It’s not news to me—nor is it, I suppose, to anyone who reads this blog—that I’m not exactly cut out for hard journalism. Luckily for me, no one wants me to do hard journalism. I motor along on features; I’m happy, my editors are happy, and my interviewees generally seem pretty happy too.
But into each life a little rain must fall, right? And what makes a juicier feature than a little bit of rain? So sometimes I end up with some prickly assignments. Like once, an editor asked me to interview a couple that was about to celebrate their 75th wedding anniversary, or some outrageous number. Sounds like fun, no?
Well—maybe it would have been. Only their anniversary was September 11. And sometimes I just have this problem asking the questions that need to be asked—not in my personal life, where I seem to have become an expert in terrifying people with my Amazing Ability to Cut to the Chase. But when I’m working, I just find it difficult to formulate questions like, “Hey—you guys going to celebrate this year, or stay in and mourn?”
Just last week I interviewed a really neat woman—nearly 90, she is believed to be the oldest living Marine in my fair city. But I had decided I didn’t really need to bring up that factoid during the interview; it would just be more of a profile piece. (Being the “oldest living” anything just sounds to me like a roundabout way of saying, “Well, everyone else is dead, so I guess I’ll interview you.” [In answer to your question: no, it is not at all difficult to overthink things to such an extreme. In fact, I am very, very adept at it.])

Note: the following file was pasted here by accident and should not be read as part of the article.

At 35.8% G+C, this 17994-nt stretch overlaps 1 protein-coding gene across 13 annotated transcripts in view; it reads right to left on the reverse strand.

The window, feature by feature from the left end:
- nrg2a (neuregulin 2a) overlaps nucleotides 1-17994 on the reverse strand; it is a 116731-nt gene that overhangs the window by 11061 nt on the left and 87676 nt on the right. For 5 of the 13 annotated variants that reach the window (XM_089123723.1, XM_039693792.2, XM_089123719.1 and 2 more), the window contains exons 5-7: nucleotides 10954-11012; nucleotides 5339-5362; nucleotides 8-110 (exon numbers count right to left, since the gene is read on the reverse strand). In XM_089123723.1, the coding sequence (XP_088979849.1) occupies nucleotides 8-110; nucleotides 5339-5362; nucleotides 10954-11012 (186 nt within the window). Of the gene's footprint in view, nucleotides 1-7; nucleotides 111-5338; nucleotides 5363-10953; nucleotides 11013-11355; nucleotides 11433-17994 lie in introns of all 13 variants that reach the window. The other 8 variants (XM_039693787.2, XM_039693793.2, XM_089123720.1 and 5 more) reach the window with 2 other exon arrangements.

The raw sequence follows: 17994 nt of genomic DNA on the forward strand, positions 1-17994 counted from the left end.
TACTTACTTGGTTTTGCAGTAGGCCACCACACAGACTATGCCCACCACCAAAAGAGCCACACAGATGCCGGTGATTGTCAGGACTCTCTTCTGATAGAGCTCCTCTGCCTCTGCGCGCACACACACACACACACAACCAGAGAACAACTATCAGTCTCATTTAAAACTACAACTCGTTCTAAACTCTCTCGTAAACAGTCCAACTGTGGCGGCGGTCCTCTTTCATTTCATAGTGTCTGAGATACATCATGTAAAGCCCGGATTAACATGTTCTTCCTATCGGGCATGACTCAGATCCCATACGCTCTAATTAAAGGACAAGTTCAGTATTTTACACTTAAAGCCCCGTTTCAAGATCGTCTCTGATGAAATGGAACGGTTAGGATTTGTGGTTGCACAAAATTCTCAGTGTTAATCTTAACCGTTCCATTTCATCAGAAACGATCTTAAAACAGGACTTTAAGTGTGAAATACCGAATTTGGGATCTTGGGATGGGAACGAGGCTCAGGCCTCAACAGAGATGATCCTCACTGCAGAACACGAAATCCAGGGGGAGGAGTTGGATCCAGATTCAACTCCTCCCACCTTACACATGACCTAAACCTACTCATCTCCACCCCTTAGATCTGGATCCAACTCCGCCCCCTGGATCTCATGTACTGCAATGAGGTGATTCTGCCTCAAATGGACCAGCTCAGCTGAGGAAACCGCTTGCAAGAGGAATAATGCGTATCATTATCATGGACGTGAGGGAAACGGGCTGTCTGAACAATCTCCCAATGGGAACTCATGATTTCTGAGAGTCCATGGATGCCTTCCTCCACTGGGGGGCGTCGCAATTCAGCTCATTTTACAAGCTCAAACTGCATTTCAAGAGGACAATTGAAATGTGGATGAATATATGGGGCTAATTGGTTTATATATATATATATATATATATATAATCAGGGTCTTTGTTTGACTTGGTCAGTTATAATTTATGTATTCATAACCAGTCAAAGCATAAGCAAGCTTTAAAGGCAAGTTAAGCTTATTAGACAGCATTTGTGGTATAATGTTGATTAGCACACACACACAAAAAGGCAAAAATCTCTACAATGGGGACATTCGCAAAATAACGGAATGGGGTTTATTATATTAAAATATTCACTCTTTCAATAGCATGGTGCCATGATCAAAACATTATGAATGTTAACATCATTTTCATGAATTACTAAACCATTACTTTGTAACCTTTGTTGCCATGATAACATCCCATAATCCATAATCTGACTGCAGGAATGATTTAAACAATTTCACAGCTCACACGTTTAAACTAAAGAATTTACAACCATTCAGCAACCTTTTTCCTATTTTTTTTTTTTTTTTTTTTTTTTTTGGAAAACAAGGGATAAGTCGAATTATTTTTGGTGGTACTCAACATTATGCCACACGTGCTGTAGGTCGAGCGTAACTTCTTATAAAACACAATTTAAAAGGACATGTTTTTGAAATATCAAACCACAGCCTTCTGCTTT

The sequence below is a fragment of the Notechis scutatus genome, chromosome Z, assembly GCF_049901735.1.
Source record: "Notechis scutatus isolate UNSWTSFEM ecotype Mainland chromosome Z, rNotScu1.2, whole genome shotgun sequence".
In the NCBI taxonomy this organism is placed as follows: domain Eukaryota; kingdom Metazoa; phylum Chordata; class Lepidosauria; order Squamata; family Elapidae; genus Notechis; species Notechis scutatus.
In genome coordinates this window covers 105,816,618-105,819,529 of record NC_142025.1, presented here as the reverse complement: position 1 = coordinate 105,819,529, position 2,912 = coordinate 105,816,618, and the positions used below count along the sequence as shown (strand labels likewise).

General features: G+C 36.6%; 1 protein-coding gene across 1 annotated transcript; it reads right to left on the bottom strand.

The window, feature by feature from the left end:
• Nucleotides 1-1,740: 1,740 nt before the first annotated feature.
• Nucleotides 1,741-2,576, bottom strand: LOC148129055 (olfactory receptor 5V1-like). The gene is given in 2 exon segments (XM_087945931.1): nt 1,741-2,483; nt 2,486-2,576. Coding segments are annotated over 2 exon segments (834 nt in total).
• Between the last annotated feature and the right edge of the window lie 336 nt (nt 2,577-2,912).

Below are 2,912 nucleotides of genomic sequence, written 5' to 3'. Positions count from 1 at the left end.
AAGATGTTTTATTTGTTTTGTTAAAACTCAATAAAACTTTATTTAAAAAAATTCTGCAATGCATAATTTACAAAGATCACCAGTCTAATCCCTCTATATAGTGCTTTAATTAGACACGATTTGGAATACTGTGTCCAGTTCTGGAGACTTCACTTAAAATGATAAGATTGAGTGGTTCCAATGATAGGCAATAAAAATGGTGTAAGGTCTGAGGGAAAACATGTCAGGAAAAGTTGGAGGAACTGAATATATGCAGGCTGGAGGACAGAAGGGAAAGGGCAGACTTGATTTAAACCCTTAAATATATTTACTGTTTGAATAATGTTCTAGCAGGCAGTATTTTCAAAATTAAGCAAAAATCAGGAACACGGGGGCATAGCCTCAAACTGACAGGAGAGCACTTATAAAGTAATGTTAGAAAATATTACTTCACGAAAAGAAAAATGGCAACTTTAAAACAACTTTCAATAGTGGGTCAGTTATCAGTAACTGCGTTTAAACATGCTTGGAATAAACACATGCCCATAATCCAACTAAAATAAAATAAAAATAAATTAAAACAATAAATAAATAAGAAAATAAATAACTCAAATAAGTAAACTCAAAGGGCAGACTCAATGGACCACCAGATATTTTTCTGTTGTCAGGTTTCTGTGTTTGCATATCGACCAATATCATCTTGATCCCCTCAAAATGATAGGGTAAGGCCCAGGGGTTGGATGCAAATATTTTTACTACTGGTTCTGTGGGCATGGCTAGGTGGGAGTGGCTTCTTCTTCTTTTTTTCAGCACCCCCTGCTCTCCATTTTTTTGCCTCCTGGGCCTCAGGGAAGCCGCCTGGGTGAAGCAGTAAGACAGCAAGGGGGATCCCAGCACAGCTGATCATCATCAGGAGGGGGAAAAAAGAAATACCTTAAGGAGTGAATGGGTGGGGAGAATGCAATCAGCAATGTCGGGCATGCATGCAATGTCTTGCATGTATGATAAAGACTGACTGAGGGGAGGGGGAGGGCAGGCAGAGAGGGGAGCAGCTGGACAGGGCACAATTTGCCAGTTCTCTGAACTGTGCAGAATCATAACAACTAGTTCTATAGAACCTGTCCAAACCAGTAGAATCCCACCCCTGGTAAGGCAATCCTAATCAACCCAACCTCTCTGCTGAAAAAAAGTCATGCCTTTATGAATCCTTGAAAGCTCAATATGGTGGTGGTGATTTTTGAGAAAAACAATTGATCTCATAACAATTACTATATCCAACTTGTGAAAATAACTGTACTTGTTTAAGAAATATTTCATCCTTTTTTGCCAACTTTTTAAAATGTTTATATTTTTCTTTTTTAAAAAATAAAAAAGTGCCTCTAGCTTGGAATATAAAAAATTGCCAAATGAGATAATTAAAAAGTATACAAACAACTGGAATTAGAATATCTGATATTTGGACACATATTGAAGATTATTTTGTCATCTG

So I got this assignment last week—a plum assignment, requiring travel to a neat location and everything—to interview a kid with an interesting hobby. But what made my editor really interested in profiling him was a physical disability—and the fact that he is progressing with his interesting hobby, and life in general, despite it.
Last weekend we had a preliminary phone interview. After all, I’m supposed to spend all day with the kid later this month—the sooner we feel comfortable with each other, the better!
He was fun to talk to. Hilarious, actually. (At one point, I asked if he and his siblings have chores. He hesitated. “My mom is … really good at cleaning,” he said at last. I hope my extended bout of laughter didn’t insult him.)
We chatted about the hobby. We chatted about school. (We share the same horrific algebra experiences, and he’s studying German, which I also studied—insta-academic-bond right there.) I was feeling comfortable and he sounded like he was too. I had even come up with a good way to broach the disability, a question I hadn’t yet popped—and then he brought it up himself, simply and matter-of-factly. He waxed eloquent on medical advances and shared some details about a recent surgical procedure and its amazing results.
I had been excited about the assignment before—my favorite editor, my best market, a trip to a beautiful part of the state I’ve never visited. But now I’m more excited about meeting the kid himself than I am about all the rest of it. And I am hopeful that, little by little, the lesson is finally sinking in: don’t think so damn much! Other people seem to manage it just fine. With a little effort, I bet I can master the art of not thinking too.